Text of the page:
Another Walk with the Wildflowers
We took our visiting relatives to see the Lady Bird Johnson Wildflower Center last weekend. It was not my first visit, nor will it be my last now that I have a membership. At the Wildflower Center visitors can see first-hand how Lady Bird Johnson spent her life working to "protect and preserve North America's native plants and natural landscapes". This interactive map of the grounds shows there is a lot to see at the Center.
When we first arrived we noticed the butterflies were drawn to drifts of purple coneflower (Echinacea purpurea).
The horsetails (Equisteum hyemale) below are lush and abundant in the Wetland Pond.
The red-eared sliders seemed unconcerned with the algae that covered their shells and the tiny fish that found it so tasty.
The central irrigation rooftop system that collects rainwater off the Center's buildings has been very busy during our exceptionally rainy summer this year. Dry-loving plants top the 5,000 gallon capacity Tower Cistern where visitors can enjoy a breathtaking view.
A Coral Honeysuckle greeted us as we walked down the outer staircase of the Tower Cistern.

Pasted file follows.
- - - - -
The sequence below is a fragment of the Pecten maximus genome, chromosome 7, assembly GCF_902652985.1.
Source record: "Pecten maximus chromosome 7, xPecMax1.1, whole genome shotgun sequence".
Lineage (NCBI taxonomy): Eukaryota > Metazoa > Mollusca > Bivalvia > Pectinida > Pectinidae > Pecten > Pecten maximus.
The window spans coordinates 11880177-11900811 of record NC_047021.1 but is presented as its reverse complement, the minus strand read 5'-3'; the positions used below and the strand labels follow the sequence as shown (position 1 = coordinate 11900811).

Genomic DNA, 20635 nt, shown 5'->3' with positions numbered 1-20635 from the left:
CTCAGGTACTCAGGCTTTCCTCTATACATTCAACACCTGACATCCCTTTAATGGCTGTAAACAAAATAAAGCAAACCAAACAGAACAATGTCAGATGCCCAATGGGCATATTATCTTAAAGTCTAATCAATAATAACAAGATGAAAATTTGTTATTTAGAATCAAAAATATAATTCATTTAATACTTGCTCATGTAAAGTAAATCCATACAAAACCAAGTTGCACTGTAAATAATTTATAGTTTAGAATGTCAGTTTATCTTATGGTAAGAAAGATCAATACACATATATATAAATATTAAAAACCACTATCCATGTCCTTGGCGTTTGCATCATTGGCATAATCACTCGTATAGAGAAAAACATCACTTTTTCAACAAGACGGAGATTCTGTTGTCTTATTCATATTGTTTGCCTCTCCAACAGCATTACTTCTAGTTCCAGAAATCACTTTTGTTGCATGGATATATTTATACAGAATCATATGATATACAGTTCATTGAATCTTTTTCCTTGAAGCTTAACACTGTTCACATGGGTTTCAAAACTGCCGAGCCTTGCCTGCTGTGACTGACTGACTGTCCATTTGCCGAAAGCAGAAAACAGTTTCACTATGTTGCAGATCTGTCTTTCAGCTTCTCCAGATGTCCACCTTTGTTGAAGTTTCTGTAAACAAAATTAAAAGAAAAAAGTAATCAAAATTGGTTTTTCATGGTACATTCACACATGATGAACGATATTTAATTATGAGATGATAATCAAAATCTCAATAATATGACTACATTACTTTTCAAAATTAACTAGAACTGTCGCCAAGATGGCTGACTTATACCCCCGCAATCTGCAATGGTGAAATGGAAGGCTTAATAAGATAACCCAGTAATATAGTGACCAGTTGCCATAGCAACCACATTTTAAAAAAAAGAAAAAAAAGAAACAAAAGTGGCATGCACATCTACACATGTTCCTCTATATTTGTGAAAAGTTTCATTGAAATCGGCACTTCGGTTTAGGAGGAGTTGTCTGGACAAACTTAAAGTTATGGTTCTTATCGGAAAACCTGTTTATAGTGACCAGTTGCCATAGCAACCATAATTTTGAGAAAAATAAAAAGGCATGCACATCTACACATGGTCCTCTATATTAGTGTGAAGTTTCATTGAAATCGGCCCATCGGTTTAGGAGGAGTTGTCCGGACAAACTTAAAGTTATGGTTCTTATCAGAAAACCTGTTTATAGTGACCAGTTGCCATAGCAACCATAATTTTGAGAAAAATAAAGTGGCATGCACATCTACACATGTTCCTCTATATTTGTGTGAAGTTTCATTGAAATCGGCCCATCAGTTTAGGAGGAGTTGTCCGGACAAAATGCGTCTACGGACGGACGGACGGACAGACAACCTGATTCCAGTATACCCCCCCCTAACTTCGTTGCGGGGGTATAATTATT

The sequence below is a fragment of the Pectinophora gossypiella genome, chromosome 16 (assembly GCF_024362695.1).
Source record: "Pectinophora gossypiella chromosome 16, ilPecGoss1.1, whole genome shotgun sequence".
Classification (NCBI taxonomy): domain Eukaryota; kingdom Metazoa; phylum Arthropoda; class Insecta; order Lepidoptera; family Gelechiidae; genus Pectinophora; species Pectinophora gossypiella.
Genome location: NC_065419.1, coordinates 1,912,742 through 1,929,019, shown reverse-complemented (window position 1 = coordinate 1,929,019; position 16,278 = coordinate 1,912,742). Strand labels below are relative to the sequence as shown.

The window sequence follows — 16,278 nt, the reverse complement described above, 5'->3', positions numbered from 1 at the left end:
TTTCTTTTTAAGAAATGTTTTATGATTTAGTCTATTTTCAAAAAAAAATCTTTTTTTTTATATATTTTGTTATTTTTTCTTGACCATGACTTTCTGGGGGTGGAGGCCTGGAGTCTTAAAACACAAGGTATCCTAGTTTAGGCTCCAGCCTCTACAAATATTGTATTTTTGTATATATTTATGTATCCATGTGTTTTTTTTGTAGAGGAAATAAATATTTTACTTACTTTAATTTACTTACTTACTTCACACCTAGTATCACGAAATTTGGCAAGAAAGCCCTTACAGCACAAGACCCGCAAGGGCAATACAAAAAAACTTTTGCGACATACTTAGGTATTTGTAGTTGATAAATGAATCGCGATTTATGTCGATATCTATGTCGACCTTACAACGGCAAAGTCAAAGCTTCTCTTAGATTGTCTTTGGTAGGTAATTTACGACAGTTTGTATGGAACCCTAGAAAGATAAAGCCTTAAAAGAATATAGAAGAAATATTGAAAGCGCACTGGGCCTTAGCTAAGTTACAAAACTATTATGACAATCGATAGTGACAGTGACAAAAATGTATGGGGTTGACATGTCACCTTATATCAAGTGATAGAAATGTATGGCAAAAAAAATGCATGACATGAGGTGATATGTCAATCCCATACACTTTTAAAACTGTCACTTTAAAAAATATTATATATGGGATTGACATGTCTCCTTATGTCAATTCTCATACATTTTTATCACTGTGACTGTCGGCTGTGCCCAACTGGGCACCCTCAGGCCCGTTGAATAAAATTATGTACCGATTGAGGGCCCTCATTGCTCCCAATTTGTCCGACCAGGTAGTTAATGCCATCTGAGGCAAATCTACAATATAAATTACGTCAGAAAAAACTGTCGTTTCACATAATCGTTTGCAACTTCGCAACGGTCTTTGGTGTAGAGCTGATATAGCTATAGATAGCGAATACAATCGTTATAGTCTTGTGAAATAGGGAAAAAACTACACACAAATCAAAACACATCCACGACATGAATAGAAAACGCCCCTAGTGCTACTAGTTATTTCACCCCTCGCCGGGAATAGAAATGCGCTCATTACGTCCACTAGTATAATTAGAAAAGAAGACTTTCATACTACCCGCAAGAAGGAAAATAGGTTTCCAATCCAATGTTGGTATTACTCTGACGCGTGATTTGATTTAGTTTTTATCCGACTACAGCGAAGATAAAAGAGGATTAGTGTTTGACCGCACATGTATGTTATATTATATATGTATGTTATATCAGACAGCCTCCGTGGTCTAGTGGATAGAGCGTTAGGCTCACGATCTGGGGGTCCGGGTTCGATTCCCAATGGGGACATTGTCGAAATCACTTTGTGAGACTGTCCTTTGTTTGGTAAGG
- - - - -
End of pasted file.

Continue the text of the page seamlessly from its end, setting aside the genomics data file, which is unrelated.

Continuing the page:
This stone wall gives old world ambiance to the Member's Garden.
My son was intrigued by the fossilized ammonite in the Homeowner's Inspiration Garden.
A handsome bench invites the wanderer to cross this field of rock rose (pavonia lasiopetala) for a rest in the sun.
I was particularly taken with this woolly ironweed, (Vernonia lindheimeri).
We were lucky to visit on a sunny day. The bumble bees and butterflies were happily sampling these tall sunflowers.
This little fellow was getting a sip of water from the paving stones.
I prefered the pool in the Court Yard which looks tempting enough to dive into.
The Halberdleaf hibiscus or rose mallow (Hibiscus laevis) was blooming happily next to the courtyard pool. We were told by a docent that the flowers look lovely floating on the surface of the water as well.
After a pleasant stroll through the grounds we ended our stay at the Wildflower Center Store where I bought a copy of "Hummingbirds of Texas", by Clifford E. Shackelford, Madge M. Lindsay and C. Mark Klym.
The book is full of colorful photographs and helpful information about making a hummingbird garden in your backyard. I highly recommend it as well as a visit to the Lady Bird Johnson Wildflower Center.
"My heart found its home long ago in the beauty, mystery, order and disorder of the flowering earth." Lady Bird Johnson